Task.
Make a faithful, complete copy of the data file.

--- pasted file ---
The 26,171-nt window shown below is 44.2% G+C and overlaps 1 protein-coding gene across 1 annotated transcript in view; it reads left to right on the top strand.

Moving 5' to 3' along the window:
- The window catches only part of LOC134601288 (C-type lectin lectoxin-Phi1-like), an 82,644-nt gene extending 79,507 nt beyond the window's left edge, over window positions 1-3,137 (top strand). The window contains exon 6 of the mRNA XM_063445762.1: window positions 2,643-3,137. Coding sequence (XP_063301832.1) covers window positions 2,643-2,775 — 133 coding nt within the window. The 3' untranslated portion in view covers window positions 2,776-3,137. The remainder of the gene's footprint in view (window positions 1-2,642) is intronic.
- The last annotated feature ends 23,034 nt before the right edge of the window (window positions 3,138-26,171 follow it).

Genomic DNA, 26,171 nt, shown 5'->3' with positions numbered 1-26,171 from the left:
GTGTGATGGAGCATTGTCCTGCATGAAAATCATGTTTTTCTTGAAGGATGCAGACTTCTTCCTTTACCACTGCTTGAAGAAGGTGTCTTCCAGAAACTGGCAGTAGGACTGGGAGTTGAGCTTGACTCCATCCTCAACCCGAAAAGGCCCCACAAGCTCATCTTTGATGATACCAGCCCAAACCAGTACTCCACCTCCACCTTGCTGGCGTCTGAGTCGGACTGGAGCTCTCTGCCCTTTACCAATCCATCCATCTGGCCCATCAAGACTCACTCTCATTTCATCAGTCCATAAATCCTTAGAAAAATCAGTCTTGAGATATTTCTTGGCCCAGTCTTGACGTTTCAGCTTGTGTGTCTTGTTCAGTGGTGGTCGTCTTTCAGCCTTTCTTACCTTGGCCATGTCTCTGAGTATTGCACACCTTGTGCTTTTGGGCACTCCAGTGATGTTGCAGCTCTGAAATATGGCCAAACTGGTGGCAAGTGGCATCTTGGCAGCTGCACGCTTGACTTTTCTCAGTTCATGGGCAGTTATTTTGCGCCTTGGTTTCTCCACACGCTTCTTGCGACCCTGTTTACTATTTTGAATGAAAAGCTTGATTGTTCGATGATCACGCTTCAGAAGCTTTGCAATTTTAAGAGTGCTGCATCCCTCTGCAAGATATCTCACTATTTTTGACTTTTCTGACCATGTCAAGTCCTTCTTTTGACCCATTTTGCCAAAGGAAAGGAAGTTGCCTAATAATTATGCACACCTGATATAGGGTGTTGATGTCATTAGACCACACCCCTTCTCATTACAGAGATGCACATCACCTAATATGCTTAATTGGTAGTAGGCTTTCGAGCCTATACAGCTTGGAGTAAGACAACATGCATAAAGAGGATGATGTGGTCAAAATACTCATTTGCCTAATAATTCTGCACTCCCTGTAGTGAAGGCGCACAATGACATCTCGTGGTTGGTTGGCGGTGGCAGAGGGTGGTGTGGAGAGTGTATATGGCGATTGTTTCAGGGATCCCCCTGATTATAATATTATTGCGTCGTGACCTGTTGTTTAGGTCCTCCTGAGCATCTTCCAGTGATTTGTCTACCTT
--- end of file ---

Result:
The 26,171-nt window shown below is 44.2% G+C and overlaps 1 protein-coding gene across 1 annotated transcript in view; it reads left to right on the top strand.

Moving 5' to 3' along the window:
- The window catches only part of LOC134601288 (C-type lectin lectoxin-Phi1-like), an 82,644-nt gene extending 79,507 nt beyond the window's left edge, over window positions 1-3,137 (top strand). The window contains exon 6 of the mRNA XM_063445762.1: window positions 2,643-3,137. Coding sequence (XP_063301832.1) covers window positions 2,643-2,775 — 133 coding nt within the window. The 3' untranslated portion in view covers window positions 2,776-3,137. The remainder of the gene's footprint in view (window positions 1-2,642) is intronic.
- The last annotated feature ends 23,034 nt before the right edge of the window (window positions 3,138-26,171 follow it).

Genomic DNA, 26,171 nt, shown 5'->3' with positions numbered 1-26,171 from the left:
GTGTGATGGAGCATTGTCCTGCATGAAAATCATGTTTTTCTTGAAGGATGCAGACTTCTTCCTTTACCACTGCTTGAAGAAGGTGTCTTCCAGAAACTGGCAGTAGGACTGGGAGTTGAGCTTGACTCCATCCTCAACCCGAAAAGGCCCCACAAGCTCATCTTTGATGATACCAGCCCAAACCAGTACTCCACCTCCACCTTGCTGGCGTCTGAGTCGGACTGGAGCTCTCTGCCCTTTACCAATCCATCCATCTGGCCCATCAAGACTCACTCTCATTTCATCAGTCCATAAATCCTTAGAAAAATCAGTCTTGAGATATTTCTTGGCCCAGTCTTGACGTTTCAGCTTGTGTGTCTTGTTCAGTGGTGGTCGTCTTTCAGCCTTTCTTACCTTGGCCATGTCTCTGAGTATTGCACACCTTGTGCTTTTGGGCACTCCAGTGATGTTGCAGCTCTGAAATATGGCCAAACTGGTGGCAAGTGGCATCTTGGCAGCTGCACGCTTGACTTTTCTCAGTTCATGGGCAGTTATTTTGCGCCTTGGTTTCTCCACACGCTTCTTGCGACCCTGTTTACTATTTTGAATGAAAAGCTTGATTGTTCGATGATCACGCTTCAGAAGCTTTGCAATTTTAAGAGTGCTGCATCCCTCTGCAAGATATCTCACTATTTTTGACTTTTCTGACCATGTCAAGTCCTTCTTTTGACCCATTTTGCCAAAGGAAAGGAAGTTGCCTAATAATTATGCACACCTGATATAGGGTGTTGATGTCATTAGACCACACCCCTTCTCATTACAGAGATGCACATCACCTAATATGCTTAATTGGTAGTAGGCTTTCGAGCCTATACAGCTTGGAGTAAGACAACATGCATAAAGAGGATGATGTGGTCAAAATACTCATTTGCCTAATAATTCTGCACTCCCTGTAGTGAAGGCGCACAATGACATCTCGTGGTTGGTTGGCGGTGGCAGAGGGTGGTGTGGAGAGTGTATATGGCGATTGTTTCAGGGATCCCCCTGATTATAATATTATTGCGTCGTGACCTGTTGTTTAGGTCCTCCTGAGCATCTTCCAGTGATTTGTCTACCTT